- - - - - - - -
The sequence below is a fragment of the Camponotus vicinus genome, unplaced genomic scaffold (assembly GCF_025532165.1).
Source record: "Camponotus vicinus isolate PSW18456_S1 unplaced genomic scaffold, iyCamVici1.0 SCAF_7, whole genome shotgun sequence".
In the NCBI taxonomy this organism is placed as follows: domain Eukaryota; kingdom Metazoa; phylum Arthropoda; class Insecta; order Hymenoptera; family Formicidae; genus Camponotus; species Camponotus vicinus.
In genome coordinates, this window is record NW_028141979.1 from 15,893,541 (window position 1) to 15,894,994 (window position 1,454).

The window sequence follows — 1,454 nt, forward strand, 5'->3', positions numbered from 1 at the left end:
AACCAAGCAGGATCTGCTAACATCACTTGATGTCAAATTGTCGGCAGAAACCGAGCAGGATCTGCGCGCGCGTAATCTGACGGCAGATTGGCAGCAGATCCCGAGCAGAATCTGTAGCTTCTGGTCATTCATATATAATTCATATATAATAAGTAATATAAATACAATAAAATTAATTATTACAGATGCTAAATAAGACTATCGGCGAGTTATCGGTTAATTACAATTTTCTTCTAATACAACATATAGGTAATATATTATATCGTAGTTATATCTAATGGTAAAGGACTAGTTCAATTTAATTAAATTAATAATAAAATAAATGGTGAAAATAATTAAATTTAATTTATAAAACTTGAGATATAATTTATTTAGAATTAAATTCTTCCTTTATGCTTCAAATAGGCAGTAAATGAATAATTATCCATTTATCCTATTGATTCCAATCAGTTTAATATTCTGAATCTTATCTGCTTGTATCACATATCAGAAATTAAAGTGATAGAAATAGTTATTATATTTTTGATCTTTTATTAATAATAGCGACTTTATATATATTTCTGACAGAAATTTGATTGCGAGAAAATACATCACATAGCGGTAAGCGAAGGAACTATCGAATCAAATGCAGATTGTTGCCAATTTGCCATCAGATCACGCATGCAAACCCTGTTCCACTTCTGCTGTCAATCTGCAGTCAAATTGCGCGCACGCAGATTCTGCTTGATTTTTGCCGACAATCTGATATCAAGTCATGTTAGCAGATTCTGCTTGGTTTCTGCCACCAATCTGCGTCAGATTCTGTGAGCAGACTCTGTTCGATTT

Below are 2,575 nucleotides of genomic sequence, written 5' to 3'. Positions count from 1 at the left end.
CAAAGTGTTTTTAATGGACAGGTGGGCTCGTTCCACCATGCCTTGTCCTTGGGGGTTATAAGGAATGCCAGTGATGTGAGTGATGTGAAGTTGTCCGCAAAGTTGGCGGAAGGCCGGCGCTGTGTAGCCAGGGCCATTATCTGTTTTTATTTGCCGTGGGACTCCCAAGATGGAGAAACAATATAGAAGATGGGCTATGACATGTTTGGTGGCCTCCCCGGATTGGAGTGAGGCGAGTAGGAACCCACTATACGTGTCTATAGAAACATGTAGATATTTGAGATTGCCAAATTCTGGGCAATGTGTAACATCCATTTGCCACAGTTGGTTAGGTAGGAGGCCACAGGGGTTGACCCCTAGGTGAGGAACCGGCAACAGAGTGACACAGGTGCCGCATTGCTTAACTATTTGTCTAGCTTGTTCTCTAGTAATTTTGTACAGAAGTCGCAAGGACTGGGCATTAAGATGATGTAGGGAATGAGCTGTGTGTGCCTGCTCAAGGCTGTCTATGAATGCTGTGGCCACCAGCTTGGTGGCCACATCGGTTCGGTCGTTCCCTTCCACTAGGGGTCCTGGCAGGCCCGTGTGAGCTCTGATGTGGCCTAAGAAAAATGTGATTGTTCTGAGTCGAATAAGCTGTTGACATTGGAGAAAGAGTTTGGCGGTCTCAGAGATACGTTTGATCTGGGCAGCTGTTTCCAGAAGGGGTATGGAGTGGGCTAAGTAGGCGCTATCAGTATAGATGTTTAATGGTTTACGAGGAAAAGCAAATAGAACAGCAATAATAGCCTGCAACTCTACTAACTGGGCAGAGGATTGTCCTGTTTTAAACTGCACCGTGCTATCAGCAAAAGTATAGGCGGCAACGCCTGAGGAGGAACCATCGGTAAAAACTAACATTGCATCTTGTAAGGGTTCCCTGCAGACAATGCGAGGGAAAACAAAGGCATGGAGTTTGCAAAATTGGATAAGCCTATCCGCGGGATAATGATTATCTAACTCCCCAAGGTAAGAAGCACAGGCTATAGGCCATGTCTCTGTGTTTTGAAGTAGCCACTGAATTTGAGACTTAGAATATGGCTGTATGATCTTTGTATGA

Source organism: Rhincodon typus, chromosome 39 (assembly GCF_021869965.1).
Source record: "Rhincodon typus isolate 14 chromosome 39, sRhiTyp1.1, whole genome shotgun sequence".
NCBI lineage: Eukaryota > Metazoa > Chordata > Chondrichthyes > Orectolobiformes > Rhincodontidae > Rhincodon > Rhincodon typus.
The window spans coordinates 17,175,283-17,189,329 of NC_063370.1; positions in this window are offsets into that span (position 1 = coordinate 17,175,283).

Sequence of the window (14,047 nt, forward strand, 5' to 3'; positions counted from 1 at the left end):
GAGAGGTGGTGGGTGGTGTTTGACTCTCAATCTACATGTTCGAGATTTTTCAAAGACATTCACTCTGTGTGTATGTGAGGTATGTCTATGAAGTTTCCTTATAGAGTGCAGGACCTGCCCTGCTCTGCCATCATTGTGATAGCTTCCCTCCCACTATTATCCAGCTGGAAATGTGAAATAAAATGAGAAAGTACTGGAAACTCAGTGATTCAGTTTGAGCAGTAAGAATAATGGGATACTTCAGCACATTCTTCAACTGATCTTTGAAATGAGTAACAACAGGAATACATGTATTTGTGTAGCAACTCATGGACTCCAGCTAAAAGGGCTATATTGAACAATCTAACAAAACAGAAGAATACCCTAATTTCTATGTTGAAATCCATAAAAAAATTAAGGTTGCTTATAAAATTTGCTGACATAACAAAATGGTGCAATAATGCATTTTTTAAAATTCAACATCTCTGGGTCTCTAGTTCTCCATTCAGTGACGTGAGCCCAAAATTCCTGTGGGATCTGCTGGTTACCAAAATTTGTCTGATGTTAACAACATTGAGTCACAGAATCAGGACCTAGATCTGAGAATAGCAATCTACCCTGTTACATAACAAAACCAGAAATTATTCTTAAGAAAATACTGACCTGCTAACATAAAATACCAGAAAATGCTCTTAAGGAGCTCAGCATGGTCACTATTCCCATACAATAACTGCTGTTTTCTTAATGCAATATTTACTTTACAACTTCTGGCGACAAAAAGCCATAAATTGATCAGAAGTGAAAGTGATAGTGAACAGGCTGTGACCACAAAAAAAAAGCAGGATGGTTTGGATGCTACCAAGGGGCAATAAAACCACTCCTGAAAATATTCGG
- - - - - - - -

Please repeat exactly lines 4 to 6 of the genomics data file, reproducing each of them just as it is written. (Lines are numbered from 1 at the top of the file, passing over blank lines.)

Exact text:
In genome coordinates, this window is record NW_028141979.1 from 15,893,541 (window position 1) to 15,894,994 (window position 1,454).

The window sequence follows — 1,454 nt, forward strand, 5'->3', positions numbered from 1 at the left end:
AACCAAGCAGGATCTGCTAACATCACTTGATGTCAAATTGTCGGCAGAAACCGAGCAGGATCTGCGCGCGCGTAATCTGACGGCAGATTGGCAGCAGATCCCGAGCAGAATCTGTAGCTTCTGGTCATTCATATATAATTCATATATAATAAGTAATATAAATACAATAAAATTAATTATTACAGATGCTAAATAAGACTATCGGCGAGTTATCGGTTAATTACAATTTTCTTCTAATACAACATATAGGTAATATATTATATCGTAGTTATATCTAATGGTAAAGGACTAGTTCAATTTAATTAAATTAATAATAAAATAAATGGTGAAAATAATTAAATTTAATTTATAAAACTTGAGATATAATTTATTTAGAATTAAATTCTTCCTTTATGCTTCAAATAGGCAGTAAATGAATAATTATCCATTTATCCTATTGATTCCAATCAGTTTAATATTCTGAATCTTATCTGCTTGTATCACATATCAGAAATTAAAGTGATAGAAATAGTTATTATATTTTTGATCTTTTATTAATAATAGCGACTTTATATATATTTCTGACAGAAATTTGATTGCGAGAAAATACATCACATAGCGGTAAGCGAAGGAACTATCGAATCAAATGCAGATTGTTGCCAATTTGCCATCAGATCACGCATGCAAACCCTGTTCCACTTCTGCTGTCAATCTGCAGTCAAATTGCGCGCACGCAGATTCTGCTTGATTTTTGCCGACAATCTGATATCAAGTCATGTTAGCAGATTCTGCTTGGTTTCTGCCACCAATCTGCGTCAGATTCTGTGAGCAGACTCTGTTCGATTT